PowerPoint 2013 For Dummies
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Besides slide transitions, the most common type of animation in PowerPoint 2013 is adding entrance and exit effects to the text that appears on the slide. This effect is especially useful for bullet lists because it lets you display the list one item at a time.

You can have each item appear out of nowhere, drop from the top of the screen, march in from the left or right, or do a back somersault followed by two cartwheels and a double-twist flip (talc, please!).

This type of animation is often called a build effect because it lets you build your points one by one. It’s easy to apply this type of animation using the Animations tab of the Ribbon.


The Animations tab consists of four groups of controls, as described in the following list:

  • Preview: This group includes a single control — a Preview button — that displays a preview of the animation effects you selected for the current slide.

  • Animation: This group lets you select one of several predefined animations for the selected object.

  • Advanced Animation: The controls in this group let you create custom animations with features that the basic animations provided by using the Animation group.

  • Timing: This group lets you set the timing of the animation.

To apply an animation effect, first select the text box that you want to animate. Then, choose the animation style from the Animation gallery on the Animations tab.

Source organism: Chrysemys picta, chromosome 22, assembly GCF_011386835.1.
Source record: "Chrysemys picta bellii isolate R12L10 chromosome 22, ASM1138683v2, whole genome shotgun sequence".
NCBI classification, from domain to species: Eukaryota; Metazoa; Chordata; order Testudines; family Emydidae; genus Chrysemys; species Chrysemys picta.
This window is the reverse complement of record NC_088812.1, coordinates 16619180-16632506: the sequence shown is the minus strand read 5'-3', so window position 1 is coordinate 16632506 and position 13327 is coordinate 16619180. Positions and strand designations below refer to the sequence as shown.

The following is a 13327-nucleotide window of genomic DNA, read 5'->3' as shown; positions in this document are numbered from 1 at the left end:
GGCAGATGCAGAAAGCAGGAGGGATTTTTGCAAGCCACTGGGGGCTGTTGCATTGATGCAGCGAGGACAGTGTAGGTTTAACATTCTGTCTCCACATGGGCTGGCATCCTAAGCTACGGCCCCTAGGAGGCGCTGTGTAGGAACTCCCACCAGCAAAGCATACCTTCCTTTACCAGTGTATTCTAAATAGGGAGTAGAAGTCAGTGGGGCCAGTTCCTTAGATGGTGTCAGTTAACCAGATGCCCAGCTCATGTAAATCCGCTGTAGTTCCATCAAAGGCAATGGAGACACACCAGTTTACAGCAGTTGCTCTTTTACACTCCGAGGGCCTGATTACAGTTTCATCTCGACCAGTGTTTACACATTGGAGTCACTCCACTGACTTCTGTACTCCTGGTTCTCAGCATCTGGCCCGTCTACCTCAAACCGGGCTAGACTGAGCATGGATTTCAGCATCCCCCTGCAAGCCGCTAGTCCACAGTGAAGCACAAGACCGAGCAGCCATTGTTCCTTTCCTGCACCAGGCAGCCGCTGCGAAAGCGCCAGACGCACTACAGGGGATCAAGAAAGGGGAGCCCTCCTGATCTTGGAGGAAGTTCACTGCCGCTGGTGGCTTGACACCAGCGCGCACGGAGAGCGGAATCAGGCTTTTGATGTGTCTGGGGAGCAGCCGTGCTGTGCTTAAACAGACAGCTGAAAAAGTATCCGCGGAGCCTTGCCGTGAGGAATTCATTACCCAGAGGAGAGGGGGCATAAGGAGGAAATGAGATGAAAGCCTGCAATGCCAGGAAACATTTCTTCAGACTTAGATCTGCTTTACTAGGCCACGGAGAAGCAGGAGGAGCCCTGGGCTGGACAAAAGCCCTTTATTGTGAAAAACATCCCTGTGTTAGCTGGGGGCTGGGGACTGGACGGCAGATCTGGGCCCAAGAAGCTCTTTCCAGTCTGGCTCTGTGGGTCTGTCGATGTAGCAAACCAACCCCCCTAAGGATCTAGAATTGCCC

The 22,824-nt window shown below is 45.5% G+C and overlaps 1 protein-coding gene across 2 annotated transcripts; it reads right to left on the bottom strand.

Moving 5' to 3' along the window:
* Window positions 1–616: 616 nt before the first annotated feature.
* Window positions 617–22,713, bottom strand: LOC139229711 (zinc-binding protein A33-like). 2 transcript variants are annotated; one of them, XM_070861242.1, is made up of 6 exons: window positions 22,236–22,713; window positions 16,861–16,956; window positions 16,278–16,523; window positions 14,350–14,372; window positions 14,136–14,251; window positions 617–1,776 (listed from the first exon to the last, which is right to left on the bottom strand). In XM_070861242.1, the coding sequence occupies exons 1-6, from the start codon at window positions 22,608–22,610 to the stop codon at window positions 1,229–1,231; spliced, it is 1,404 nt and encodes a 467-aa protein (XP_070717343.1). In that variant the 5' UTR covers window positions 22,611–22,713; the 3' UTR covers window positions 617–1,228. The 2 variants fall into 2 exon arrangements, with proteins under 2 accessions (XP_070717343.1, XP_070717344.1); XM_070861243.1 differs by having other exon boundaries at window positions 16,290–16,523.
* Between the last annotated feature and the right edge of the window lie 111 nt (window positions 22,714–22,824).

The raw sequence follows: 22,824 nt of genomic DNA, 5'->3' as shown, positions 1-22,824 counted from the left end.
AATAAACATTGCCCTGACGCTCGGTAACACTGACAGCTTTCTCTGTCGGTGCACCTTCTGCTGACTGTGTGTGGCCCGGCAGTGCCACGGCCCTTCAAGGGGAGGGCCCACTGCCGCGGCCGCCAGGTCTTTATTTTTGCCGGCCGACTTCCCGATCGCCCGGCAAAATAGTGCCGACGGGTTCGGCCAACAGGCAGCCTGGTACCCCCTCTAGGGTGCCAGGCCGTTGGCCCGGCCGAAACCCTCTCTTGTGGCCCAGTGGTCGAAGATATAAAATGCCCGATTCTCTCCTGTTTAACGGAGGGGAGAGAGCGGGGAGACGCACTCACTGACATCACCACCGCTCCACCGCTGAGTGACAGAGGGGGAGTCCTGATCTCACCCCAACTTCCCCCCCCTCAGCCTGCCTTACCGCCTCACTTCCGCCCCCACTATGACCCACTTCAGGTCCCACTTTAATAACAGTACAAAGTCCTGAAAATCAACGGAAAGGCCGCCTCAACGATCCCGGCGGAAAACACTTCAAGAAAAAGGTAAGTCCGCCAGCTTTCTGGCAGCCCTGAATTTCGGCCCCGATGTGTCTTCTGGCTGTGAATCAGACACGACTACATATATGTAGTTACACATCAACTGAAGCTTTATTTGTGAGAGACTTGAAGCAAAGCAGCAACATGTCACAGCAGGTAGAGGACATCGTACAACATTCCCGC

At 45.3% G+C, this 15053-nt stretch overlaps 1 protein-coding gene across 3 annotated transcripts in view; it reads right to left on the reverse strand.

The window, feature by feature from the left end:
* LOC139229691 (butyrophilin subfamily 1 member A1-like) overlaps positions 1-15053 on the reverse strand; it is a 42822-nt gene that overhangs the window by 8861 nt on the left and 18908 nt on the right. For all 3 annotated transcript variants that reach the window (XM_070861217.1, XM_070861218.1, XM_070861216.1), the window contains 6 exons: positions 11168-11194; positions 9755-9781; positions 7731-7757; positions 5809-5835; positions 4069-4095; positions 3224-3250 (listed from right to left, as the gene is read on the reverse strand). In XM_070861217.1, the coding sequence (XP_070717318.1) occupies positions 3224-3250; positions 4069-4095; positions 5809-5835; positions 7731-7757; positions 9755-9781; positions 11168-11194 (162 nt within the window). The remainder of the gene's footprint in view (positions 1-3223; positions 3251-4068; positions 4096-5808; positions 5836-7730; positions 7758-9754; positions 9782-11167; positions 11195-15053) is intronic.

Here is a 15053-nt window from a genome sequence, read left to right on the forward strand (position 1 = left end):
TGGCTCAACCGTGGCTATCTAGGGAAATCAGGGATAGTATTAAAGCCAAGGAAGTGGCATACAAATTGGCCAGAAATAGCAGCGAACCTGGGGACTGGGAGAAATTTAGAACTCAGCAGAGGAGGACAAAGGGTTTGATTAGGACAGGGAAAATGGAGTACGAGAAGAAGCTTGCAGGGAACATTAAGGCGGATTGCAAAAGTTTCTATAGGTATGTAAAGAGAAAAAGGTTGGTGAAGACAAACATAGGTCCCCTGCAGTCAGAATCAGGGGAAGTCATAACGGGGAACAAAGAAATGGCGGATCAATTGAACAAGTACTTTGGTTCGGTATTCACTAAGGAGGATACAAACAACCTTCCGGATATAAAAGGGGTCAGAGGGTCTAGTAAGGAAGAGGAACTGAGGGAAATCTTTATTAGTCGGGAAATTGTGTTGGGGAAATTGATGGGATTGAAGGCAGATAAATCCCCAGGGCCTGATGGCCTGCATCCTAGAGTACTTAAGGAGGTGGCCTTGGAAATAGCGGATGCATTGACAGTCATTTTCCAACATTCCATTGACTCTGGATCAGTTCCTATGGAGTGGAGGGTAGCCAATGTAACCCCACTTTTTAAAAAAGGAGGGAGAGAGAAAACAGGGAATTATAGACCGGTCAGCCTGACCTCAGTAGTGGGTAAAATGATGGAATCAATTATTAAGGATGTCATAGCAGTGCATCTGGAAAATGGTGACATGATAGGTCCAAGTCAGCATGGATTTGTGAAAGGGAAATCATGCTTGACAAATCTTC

Like other PowerPoint galleries, the Animation gallery includes a More button (at the bottom right) that summons the complete gallery.


After you apply a basic animation, you can use the Effect Options drop-down list to select one of several variations of the animation. For example, if you choose the Fly In animation, the Effect Options drop-down list lets you pick the direction from which the object will fly on to the slide.

Notice that there are several More. . . menu items at the bottom of the Animation gallery. You can click any of these buttons to reveal even more preanimation types.

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Doug Lowe is the bestselling author of more than 40 For Dummies books. He's covered everything from Microsoft Office to creating web pages to technologies such as Java and ASP.NET, and has written several editions of both PowerPoint For Dummies and Networking For Dummies.

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